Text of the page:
Weekend reads: How to kill zombie citations; wanted: 6,000 new journals; does peer review matter anymore?

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The week at Retraction Watch featured a retraction and replacement of a diet study in the New England Journal of Medicine, an introduction to the philosophy plagiarism police, and an explanation for why some PLOS ONE retraction notices include more information lately. Here’s what was happening elsewhere (and it was a lot):

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3 thoughts on “Weekend reads: How to kill zombie citations; wanted: 6,000 new journals; does peer review matter anymore?”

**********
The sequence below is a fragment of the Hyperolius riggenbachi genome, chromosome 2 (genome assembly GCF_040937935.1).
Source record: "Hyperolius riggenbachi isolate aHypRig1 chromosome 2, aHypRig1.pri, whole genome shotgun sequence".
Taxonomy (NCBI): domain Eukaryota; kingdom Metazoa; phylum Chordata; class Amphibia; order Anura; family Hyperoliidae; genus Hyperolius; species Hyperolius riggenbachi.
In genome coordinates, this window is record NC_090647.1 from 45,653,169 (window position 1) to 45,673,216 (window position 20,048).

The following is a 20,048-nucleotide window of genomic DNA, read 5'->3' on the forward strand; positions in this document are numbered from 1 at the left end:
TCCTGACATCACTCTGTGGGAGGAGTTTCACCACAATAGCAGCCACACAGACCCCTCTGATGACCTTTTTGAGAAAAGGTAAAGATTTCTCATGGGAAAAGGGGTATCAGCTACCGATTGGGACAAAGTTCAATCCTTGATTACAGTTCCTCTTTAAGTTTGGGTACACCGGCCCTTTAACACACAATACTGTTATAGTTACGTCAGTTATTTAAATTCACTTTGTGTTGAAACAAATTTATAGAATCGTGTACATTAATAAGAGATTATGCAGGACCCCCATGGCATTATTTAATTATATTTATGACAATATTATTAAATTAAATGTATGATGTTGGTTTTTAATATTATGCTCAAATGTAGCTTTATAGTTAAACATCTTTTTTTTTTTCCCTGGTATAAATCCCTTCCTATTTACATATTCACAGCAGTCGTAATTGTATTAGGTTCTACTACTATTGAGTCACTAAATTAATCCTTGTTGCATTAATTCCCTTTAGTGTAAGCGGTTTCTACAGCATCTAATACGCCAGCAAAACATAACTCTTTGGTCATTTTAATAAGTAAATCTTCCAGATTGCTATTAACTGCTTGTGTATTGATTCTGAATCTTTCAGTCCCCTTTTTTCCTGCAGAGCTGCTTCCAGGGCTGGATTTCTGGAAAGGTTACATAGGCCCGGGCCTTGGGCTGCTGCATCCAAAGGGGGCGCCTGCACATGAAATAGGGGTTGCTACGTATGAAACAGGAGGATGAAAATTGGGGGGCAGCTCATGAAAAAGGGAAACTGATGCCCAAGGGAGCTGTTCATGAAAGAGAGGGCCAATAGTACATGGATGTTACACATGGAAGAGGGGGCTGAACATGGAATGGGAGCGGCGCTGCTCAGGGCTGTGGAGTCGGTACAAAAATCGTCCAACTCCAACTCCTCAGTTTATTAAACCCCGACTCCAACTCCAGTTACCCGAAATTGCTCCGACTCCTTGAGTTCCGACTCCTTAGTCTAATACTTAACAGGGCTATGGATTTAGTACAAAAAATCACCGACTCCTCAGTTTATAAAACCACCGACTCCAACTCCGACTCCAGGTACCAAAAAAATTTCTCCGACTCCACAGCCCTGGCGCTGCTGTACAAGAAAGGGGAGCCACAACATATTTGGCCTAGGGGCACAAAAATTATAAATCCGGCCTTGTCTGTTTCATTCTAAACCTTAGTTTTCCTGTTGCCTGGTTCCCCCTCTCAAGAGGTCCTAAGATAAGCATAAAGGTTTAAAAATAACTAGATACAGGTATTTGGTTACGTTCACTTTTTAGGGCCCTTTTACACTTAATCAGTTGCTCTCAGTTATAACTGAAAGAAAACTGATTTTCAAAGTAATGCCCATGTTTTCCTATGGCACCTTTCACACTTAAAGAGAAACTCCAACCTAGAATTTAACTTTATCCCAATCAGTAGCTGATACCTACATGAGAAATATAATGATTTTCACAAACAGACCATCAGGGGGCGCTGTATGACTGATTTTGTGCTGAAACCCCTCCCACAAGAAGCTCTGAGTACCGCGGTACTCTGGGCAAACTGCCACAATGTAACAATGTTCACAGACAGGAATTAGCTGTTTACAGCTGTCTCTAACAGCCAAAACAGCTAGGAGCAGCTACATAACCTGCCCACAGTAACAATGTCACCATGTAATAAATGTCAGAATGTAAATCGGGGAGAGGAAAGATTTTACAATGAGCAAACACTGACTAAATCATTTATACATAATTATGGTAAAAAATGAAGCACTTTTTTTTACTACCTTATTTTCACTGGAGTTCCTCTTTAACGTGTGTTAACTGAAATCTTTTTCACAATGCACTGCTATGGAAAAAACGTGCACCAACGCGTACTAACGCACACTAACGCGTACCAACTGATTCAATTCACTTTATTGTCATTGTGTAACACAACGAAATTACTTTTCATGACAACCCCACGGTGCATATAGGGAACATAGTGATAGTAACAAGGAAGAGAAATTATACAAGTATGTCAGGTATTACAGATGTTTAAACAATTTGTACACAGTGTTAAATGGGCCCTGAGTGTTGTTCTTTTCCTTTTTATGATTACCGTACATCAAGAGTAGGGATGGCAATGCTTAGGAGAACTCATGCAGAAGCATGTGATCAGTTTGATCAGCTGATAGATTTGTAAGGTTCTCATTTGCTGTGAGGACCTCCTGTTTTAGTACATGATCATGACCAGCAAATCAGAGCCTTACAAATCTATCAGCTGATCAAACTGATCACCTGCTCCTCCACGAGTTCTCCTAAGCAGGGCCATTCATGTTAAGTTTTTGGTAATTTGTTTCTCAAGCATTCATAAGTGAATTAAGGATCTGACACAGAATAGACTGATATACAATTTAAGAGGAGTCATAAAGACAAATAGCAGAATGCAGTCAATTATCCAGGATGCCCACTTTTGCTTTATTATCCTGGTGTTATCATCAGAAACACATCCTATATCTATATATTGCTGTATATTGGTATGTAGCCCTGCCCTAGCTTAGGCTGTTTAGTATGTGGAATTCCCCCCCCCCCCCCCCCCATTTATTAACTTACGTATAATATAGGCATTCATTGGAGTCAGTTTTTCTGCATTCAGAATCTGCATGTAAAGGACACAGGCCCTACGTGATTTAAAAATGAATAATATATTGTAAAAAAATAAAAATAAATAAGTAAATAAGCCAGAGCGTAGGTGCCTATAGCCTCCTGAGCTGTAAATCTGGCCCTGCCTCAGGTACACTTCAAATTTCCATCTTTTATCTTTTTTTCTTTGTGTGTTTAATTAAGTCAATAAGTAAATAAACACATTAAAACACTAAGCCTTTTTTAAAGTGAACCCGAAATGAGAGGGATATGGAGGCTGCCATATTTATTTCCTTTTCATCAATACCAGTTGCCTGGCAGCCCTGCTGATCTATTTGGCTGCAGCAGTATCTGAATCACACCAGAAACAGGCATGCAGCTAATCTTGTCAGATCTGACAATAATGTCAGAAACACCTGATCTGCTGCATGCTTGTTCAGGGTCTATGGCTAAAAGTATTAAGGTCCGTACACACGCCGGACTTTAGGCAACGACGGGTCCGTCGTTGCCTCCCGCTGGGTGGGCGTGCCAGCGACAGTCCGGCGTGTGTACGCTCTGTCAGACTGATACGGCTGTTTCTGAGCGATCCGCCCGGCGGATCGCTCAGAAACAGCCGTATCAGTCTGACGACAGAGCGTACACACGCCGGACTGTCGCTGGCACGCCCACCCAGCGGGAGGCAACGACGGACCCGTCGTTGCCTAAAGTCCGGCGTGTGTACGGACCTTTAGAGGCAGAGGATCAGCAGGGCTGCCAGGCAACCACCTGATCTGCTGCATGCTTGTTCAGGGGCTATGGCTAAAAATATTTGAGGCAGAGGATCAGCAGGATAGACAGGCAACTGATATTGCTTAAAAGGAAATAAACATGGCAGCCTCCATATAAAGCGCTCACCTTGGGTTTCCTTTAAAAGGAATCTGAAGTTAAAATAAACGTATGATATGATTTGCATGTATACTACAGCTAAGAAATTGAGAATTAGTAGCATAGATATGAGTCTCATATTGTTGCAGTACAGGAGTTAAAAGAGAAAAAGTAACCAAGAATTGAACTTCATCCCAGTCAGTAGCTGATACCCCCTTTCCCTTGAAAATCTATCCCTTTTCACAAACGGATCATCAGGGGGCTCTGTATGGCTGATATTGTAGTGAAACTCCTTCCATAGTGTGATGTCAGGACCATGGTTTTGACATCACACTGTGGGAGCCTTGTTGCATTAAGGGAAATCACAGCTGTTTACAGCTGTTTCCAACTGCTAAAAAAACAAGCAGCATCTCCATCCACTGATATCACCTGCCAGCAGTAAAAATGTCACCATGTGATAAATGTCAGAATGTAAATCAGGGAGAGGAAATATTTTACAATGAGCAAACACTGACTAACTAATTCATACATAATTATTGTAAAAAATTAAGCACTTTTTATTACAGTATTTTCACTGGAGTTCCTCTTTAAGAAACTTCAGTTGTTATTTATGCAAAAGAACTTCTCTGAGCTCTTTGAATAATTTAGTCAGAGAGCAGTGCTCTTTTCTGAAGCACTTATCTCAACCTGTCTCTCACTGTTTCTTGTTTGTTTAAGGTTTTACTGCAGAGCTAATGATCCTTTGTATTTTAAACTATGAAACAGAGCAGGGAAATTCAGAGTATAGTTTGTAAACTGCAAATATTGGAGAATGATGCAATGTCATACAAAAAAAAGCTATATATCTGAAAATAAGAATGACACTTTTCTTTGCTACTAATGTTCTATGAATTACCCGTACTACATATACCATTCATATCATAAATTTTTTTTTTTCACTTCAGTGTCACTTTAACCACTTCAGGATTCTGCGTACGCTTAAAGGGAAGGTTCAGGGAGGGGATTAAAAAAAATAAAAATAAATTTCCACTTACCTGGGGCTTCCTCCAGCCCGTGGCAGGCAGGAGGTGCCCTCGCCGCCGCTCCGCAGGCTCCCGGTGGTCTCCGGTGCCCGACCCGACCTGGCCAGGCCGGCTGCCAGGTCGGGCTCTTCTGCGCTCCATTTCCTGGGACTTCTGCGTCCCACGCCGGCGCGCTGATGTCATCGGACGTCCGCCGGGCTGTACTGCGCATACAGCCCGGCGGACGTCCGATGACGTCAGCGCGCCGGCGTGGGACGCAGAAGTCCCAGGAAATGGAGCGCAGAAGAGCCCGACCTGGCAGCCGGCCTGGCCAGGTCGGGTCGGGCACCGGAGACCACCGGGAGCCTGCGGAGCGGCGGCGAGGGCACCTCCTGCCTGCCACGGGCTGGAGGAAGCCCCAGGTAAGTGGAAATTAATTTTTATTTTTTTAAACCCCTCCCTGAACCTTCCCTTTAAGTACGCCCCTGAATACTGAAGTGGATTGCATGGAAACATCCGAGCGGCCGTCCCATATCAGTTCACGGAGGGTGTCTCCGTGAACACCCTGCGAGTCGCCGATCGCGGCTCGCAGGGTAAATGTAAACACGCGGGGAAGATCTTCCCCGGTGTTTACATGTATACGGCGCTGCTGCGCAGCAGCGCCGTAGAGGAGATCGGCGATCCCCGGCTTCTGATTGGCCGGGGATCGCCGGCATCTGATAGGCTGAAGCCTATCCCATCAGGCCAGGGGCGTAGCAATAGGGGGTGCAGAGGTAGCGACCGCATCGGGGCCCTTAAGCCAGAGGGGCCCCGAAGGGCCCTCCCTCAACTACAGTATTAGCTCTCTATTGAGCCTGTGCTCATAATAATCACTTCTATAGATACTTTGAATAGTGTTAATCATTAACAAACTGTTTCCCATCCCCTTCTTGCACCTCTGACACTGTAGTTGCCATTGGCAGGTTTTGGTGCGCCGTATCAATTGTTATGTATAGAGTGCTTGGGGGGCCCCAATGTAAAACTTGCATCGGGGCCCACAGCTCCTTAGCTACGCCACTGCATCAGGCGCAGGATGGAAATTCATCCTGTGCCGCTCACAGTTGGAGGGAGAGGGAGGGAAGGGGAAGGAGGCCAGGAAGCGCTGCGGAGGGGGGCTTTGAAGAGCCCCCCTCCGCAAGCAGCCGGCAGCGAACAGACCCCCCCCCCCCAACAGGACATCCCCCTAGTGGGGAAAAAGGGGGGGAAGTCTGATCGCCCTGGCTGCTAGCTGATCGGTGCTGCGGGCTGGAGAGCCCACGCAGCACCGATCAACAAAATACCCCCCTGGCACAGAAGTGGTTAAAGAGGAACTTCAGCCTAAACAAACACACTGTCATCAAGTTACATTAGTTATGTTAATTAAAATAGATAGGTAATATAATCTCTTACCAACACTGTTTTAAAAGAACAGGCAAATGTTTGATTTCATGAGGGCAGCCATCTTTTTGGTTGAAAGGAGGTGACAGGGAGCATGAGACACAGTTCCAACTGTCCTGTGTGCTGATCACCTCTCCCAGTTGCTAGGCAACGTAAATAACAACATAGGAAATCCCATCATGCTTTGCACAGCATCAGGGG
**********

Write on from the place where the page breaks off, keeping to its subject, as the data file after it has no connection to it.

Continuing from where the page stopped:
1. I am a faithful retractionwatch.com reader and I would like to know why there is no coverage whatsoever of the Catherine Jessus affair? (https://www.lemonde.fr/sciences/article/2018/05/22/integrite-scientifique-a-geometrie-variable_5302602_1650684.html).
    I really would like to know why because the CNRS is really throwing its weight around with 500 signature petitions supporting an author whose support of certain other researchers is suspect…thanks for letting me know.
    sincerely
    David Herz

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